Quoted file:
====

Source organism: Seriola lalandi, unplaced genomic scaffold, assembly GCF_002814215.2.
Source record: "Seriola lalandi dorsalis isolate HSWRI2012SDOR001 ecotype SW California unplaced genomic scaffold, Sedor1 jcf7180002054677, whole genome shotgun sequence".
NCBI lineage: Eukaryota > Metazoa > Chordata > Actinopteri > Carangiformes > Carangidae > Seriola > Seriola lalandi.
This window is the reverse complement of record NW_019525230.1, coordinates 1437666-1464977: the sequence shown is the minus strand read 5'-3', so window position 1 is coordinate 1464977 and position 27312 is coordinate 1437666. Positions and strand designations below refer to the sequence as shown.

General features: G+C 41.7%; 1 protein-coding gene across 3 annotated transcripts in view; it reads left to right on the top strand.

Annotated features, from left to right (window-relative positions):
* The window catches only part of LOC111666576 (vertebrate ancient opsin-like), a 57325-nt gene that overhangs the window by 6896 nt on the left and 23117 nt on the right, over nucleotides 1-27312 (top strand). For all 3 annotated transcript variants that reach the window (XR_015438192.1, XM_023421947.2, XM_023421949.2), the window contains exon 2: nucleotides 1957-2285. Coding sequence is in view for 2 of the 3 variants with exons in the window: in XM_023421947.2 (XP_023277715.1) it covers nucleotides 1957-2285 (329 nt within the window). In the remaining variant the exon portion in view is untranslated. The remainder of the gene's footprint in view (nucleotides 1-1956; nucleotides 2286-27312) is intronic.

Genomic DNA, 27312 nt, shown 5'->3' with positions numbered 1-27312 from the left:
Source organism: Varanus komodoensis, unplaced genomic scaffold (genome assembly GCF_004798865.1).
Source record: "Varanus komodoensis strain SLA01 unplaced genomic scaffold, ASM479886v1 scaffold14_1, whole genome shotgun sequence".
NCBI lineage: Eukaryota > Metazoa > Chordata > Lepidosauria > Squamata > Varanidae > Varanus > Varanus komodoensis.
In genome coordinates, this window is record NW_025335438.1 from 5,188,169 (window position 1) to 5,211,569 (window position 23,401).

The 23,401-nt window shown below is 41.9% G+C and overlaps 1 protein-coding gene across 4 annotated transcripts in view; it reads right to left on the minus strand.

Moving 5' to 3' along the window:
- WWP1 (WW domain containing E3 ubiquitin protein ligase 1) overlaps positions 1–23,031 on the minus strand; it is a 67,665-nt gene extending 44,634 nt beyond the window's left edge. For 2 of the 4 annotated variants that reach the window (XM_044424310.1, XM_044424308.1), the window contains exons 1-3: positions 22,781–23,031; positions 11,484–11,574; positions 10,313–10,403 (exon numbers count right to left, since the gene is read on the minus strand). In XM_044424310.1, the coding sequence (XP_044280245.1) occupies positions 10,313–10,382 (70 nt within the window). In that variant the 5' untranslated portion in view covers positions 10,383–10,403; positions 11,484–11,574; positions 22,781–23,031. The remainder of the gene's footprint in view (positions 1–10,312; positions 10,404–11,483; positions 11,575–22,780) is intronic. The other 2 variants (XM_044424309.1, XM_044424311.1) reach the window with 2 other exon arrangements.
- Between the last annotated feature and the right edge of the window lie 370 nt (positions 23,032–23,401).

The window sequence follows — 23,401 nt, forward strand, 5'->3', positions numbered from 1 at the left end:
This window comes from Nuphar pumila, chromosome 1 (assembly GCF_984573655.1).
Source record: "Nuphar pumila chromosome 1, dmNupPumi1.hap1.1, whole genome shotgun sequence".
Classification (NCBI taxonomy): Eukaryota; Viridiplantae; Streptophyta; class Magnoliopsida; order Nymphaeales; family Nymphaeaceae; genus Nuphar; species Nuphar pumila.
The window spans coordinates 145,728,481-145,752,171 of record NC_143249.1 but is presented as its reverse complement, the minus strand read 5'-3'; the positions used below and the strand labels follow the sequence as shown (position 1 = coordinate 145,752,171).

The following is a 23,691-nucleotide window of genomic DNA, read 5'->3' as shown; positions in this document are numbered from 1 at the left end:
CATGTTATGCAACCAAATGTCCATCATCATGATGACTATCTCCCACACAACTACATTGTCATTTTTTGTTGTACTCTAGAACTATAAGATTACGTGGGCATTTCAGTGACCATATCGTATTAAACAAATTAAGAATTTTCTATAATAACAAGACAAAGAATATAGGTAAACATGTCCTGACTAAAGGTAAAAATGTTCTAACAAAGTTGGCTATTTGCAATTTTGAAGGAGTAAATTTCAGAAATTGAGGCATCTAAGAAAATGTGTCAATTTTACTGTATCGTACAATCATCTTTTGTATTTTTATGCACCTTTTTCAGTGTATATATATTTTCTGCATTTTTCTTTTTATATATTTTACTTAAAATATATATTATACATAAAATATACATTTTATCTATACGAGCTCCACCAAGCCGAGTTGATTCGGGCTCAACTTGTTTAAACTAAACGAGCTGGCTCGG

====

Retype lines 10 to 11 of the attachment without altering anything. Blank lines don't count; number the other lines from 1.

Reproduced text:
Source record: "Varanus komodoensis strain SLA01 unplaced genomic scaffold, ASM479886v1 scaffold14_1, whole genome shotgun sequence".
NCBI lineage: Eukaryota > Metazoa > Chordata > Lepidosauria > Squamata > Varanidae > Varanus > Varanus komodoensis.